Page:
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Incidence of Nodal Disease After Nonsurgical Therapy in Head and Neck Squamous Cell Carcinoma Patients With Bilateral Neck Disease: Can a Bilateral Neck Dissection be Avoided?

Fried, David BS*; Weissler, Mark MD†,‡; Shores, Carol MD, PhD†,‡; Couch, Marion MD†,‡; Hayes, Neil MD, MPH‡,§; Hackman, Trevor MD†,‡; Zanation, Adam MD; Qaqish, Bahjat PhD‡,∥; Chera, Bhishamjit S. MD*,‡

American Journal of Clinical Oncology: April 2013 - Volume 36 - Issue 2 - p 188–191
doi: 10.1097/COC.0b013e3182436eda
Original Article: Head & Neck

Background: We evaluated whether classifying 1 side of a patients’ neck as “high risk” would help in deciding the extent of neck dissection in patients with bilateral nodal disease.

Methods: We conducted a retrospective review of 44 patients (88 heminecks) with head and neck squamous cell carcinoma who had bilateral nodal disease and received definitive chemoradiotherapy (CRT). For lateralized lesions (70%), the ipsilateral neck was designated as the “high-risk” neck. For midline lesions, pre-CRT and post-CRT computed tomography scans were used to stage each side of the neck (hemineck); the higher staged hemineck was designated as the “high-risk” neck.

Results: Twenty-seven patients had died at the time of analysis. Patients had a median follow-up of 27.8 months (range, 6 to 150 mo). Two-year neck control and overall survival were 83% and 56%, respectively. Sixty-two heminecks (71%) were dissected. A total of 6/22 (27%) “low-risk” necks were positive after CRT if the “high-risk” neck was positive versus 0/22 if the “high-risk” neck was negative (P=0.02).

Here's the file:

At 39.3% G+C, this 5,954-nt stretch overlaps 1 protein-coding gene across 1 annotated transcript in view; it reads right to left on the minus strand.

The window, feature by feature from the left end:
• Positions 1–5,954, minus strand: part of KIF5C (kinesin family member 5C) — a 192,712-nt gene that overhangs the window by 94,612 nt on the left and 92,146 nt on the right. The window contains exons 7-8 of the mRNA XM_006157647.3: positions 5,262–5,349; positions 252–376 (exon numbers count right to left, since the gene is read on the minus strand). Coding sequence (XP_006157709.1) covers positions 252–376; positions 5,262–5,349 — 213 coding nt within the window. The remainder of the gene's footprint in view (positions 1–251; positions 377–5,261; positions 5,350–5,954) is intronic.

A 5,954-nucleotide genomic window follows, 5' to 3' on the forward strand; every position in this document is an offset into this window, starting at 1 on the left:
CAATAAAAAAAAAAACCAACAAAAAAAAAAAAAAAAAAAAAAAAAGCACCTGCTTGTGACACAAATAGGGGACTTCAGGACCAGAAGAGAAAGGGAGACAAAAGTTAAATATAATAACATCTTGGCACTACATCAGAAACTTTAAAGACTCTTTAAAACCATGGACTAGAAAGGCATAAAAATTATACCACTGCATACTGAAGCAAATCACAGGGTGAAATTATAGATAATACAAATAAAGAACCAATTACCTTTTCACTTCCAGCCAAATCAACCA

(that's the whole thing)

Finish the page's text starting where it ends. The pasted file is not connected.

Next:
Conclusions: Identifying the more “high-risk” neck may be useful when deciding the extent of neck dissection after CRT. For patients with bilateral nodal disease treated with CRT, dissection of the “low-risk” hemineck may be omitted if the “high-risk” neck is pathologically negative.

*Department of Radiation Oncology

Department of Otolaryngology

Lineberger Comprehensive Cancer Center

§Department of Medicine, Division of Hematology/Oncology

Department of Biostatistics, University of North Carolina, Chapel Hill, NC

The authors declare no conflicts of interest.

Reprints: Bhishamjit S. Chera, MD, Department of Radiation Oncology, UNC Hospitals, Room 1043, NC Clinical Cancer Center, 101 Manning Drive, Chapel Hill, NC 27514. E-mail:

© 2013 by Lippincott Williams & Wilkins, Inc